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BellaOnline's Autism Spectrum Disorders Editor


Rubik's World Game Review by Autistic Teen

Guest Author - Bonnie Sayers

My almost fourteen year-old son that is high functioning on the autism spectrum has been homeschooled for his Middle School grades. Besides reading cat books in his spare time he likes to play games.

The Rubik's World is a good game that is well suited for someone on the autism spectrum. Kids like to do puzzles and should consider trying this Nintendo DS game. I believe it is also available in Nintendo Wii format.

The following is Nicholas's interpretation of the game in his words. I had him write out the review like it was a composition assignment.

You can have a lot of fun in this game. For one thing, there are many cubes that form one colony in Rubik's World. Cubes are like small people that you can play with, as well as saving them. You can show them how things work in the real world, play songs with them, guide the cubies to roll them into exits to get points and even do math problems. You can solve the Rubik's cube from following the step-by-step instructions. Nick was not able to solve it though.

There are eight games - create, color, roll, switch, compose, calculate, fit and Rubik's cube. Music is always playing in the background, but does not interfere with the games. Nick's favorite is roll because it is similar to a maze game. Every game has instructions on how to play it correctly and more efficiently. Where you touch the stylus is where the directions for each game are located.

Rubik's World is very colorful with many options. The more cubies you save the bigger their world becomes. Besides acting like people, they have feelings too. For example, when left alone they become scared and feel uncomfortable. You can use their size and shape to play games by rolling them around with the stylus on the touch screen.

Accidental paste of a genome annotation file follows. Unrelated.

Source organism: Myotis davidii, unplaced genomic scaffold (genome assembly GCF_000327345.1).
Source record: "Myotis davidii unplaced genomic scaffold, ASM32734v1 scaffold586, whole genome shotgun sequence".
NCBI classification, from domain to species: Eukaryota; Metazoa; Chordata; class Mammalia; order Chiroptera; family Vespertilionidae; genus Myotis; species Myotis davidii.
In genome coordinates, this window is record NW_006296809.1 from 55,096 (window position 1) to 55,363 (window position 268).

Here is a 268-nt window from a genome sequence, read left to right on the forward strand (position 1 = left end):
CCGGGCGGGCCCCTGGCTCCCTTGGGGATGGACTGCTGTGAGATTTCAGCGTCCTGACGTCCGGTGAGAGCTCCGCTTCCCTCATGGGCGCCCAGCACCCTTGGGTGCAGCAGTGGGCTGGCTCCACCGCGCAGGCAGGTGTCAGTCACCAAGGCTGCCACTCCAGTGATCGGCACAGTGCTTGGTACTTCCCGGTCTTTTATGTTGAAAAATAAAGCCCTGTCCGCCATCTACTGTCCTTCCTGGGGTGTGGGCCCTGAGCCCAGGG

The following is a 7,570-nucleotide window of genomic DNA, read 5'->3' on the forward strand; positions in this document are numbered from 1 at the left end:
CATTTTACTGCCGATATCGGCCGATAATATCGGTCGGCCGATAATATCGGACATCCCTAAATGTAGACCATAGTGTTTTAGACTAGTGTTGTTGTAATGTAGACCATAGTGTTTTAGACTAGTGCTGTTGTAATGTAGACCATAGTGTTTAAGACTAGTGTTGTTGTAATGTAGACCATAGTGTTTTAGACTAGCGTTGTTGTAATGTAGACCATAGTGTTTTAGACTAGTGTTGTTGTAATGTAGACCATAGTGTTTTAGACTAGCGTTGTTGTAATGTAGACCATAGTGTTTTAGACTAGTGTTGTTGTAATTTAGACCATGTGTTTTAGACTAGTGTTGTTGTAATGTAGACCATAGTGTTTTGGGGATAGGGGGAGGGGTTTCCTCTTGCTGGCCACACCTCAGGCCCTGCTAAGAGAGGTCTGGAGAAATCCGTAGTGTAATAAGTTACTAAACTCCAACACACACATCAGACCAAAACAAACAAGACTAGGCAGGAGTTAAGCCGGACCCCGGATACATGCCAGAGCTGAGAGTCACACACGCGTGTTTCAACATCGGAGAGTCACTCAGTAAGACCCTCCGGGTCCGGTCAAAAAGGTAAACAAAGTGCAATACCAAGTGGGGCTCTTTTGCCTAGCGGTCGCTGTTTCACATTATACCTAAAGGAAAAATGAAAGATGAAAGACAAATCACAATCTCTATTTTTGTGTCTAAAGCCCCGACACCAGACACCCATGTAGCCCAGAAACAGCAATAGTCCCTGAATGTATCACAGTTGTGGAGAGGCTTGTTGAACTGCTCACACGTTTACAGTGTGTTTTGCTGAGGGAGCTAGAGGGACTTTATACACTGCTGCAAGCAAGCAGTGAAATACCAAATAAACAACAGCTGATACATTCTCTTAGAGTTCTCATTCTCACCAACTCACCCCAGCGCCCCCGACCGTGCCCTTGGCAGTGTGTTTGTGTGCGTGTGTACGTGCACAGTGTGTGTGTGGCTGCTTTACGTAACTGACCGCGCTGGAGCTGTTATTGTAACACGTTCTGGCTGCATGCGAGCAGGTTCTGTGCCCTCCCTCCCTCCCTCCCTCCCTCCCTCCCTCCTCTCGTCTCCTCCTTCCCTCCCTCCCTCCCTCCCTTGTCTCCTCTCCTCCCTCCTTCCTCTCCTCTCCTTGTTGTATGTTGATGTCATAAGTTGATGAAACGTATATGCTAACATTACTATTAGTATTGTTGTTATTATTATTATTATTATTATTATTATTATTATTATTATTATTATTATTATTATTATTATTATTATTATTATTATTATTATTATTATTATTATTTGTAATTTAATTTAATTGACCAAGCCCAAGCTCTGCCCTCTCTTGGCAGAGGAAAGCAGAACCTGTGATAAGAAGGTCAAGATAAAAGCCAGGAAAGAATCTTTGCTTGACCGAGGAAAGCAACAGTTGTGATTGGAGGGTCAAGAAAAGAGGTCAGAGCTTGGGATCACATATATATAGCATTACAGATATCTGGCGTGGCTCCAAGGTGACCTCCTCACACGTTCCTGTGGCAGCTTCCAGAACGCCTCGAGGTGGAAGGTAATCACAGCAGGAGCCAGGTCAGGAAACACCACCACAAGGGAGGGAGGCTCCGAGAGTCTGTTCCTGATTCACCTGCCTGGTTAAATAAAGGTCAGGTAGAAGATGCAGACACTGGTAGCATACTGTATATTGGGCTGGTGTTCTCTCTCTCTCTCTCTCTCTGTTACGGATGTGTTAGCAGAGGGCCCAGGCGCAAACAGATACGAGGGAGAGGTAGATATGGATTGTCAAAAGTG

The cubies like to know what your interests are and what certain things look like, such as trees and balloons. You use the cubies and the stylus to make the pictures. In a matching game, you can switch cubies back and forth to gain points while having a great time.

In another game, shape and group the cubies to match them as the same picture on the top screen. This will grant you more points. When you have enough points, you will be able to free the entire world of cubies. The game is over after that and you start over again. Nick is close to this point now with Rubik's World

Rubik's World is as fun as a barrel of monkeys or even more so. It is challengig and excitign at the same time. In my opinion, this game is good for kid ages six and older. Three stars.

Educational Autism Tips for Families 71 page resourceful ebook for families entering the school system with a recent autism diagnosis. Find out what issues take place over the course of a school day and meet these challenges head on.

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Content copyright © 2015 by Bonnie Sayers. All rights reserved.
This content was written by Bonnie Sayers. If you wish to use this content in any manner, you need written permission. Contact Tara O´Gorman, MSW for details.


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